Last year, the GSMA announced selected four mobile network operators, STC, Telenor, TELUS and Turkcell, as challenge leaders, to take part in the first GSMA Global AI Challenge. The Challenge investigated three specific areas: connectivity in rural areas, mobile energy efficiency and enhanced services in urban areas.
The GSMA challenge is in partnership with The Alan Turing Institute, the UK national institute for data science and artificial intelligence. The Challenge brought together mobile network operators and universities’ artificial intelligence and data science departments to help solve challenging and complex real-world business problems.
The GSMA challenge was comprised of an intensive five-day hackathon and was a part of Turing’s Data Study Group (DSG). It is primarily focused on raising the profile of AI as a key enabler in the mobile industry and the transformational opportunities it provides, while also exploring how science, society and the economy might benefit.
The 4 study groups took place in September 2019 with initial results available at MWC Los Angeles 2019.
STC – Use AI to deliver high-speed bandwidth/high-speed connectivity in remote areas
Different mobile users have different bandwidth needs. Bandwidth availability usually depends on the user density in the targeted area. Reserving bandwidth is usually not desired in mobile networks as it is considered a waste of network resources. This DSG explored how mobile network operators can make available, the necessary bandwidth to specific urban or rural areas, which lag behind either because of high population density or lack of necessary infrastructure.
TELUS – Use AI and network data to improve and create new services in urban areas
TELUS frequently carries out surveys with its customers to gather feedback and identify requirements for service improvements to prioritize investments in a way that reflects their customers’ needs. This study group focused on understanding how the network and the customer experience (whilst using the network) influence the results of this survey.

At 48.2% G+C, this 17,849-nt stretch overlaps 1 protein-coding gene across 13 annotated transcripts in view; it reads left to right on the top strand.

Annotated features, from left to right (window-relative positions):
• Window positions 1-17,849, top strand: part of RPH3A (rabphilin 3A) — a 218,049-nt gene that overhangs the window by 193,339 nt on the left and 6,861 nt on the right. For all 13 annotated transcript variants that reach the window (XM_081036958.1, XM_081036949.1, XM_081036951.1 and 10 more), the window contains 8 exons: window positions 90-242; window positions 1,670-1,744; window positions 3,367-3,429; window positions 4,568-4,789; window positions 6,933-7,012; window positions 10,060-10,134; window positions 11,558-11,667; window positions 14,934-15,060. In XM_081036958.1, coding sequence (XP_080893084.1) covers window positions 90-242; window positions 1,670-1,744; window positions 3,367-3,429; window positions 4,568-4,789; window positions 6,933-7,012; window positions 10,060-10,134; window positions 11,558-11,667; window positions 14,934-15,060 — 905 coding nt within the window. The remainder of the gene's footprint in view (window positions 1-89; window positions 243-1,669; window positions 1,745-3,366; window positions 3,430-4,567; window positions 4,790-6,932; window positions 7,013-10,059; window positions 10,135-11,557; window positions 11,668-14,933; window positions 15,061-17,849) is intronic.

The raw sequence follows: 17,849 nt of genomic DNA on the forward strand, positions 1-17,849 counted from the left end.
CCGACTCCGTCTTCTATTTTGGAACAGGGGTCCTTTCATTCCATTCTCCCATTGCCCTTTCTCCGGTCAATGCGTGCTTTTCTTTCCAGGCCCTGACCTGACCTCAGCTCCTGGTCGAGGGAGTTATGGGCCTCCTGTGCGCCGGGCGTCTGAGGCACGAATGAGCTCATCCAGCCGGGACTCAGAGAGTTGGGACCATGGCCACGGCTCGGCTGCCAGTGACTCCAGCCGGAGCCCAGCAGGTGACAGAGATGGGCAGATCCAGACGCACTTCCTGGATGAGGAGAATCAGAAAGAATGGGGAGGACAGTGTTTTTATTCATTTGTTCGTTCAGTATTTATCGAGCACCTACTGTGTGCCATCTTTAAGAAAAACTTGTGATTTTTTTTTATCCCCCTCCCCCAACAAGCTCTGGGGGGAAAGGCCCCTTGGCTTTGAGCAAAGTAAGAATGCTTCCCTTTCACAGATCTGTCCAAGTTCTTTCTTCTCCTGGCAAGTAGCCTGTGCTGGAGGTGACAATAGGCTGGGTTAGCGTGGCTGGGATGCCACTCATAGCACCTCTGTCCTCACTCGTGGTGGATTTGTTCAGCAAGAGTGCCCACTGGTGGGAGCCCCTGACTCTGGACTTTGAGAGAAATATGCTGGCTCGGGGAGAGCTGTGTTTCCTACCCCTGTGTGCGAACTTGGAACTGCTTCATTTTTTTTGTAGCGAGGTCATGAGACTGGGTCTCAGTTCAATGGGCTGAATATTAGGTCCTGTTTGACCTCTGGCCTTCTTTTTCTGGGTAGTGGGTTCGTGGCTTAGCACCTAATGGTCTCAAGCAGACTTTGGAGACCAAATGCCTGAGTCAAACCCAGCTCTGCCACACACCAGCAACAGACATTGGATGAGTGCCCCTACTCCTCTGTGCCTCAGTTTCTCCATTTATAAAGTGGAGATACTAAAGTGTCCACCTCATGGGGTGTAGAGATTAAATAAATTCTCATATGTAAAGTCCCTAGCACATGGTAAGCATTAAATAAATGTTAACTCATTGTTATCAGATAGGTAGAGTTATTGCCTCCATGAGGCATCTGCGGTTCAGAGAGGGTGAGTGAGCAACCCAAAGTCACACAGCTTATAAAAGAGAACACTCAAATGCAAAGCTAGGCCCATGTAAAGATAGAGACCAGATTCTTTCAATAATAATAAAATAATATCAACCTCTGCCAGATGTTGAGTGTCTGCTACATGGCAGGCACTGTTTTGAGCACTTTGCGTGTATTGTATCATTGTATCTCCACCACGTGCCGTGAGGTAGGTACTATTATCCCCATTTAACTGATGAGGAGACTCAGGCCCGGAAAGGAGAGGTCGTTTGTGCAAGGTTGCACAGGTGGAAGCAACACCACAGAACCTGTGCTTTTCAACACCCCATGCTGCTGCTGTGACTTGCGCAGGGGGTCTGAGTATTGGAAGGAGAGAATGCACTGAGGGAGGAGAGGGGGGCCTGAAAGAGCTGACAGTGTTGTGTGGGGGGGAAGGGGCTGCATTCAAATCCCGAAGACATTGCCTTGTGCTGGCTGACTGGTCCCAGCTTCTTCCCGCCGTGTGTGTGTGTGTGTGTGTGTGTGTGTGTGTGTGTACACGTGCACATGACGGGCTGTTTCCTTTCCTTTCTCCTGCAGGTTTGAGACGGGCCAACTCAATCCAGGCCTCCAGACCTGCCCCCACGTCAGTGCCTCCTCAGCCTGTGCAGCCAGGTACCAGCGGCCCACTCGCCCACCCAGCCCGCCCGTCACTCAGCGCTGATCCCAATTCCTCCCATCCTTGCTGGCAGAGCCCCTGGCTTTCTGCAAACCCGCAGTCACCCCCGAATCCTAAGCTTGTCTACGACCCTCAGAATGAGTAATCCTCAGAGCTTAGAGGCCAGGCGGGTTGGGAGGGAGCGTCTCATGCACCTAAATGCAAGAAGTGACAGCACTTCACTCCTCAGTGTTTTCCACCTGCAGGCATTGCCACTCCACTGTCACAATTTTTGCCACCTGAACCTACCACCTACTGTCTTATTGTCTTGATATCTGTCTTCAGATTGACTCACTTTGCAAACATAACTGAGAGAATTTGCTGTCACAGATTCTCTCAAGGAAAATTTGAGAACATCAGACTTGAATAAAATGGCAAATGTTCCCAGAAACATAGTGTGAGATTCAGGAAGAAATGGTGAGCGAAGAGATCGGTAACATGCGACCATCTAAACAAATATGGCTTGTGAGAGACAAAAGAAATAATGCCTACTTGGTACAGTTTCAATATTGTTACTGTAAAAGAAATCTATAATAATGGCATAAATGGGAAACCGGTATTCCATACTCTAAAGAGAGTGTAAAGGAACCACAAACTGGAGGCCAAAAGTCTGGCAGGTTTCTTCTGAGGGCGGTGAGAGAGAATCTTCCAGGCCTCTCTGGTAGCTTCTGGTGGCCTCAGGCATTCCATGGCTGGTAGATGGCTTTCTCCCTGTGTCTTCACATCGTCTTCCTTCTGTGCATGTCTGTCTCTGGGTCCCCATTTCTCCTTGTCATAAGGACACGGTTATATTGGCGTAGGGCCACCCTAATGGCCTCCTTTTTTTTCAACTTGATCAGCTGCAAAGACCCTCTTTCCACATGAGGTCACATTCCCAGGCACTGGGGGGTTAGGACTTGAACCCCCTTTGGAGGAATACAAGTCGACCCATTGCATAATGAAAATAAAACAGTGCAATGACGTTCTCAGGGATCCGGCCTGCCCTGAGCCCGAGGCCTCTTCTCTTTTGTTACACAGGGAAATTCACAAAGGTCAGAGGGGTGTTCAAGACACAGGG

More specifically, TELUS wanted to understand:
- How accurately the customer’s experience of reliability on their network can be predicted, and
- What are the main drivers of network performance to influence their customer’s rating of their experience?
Telenor – Use AI to improve energy efficiency in mobile networks
Mobile networks waste energy by keeping too many radio-cells switched on when the demand is low during off-peak times. This challenge was about automating next-day power saving schemes for each individual cell tower in a country, based on current load and expected demand profile in the area. The solution should optimise power saved, while avoiding negative impact on the user’s network experience.
Turkcell – Use AI and network data to improve and create new services in urban areas
In urban areas, jammers can cause interruption on mobile 3G and 4G communication networks leading to severe service quality deterioration. This situation causes customer complaints and time and labour costs during detection studies. Based on network data including some network service quality indicators and jammer geographical location, this study group investigated methods for real-time detection of jammer presence, identification of jammer type and its location.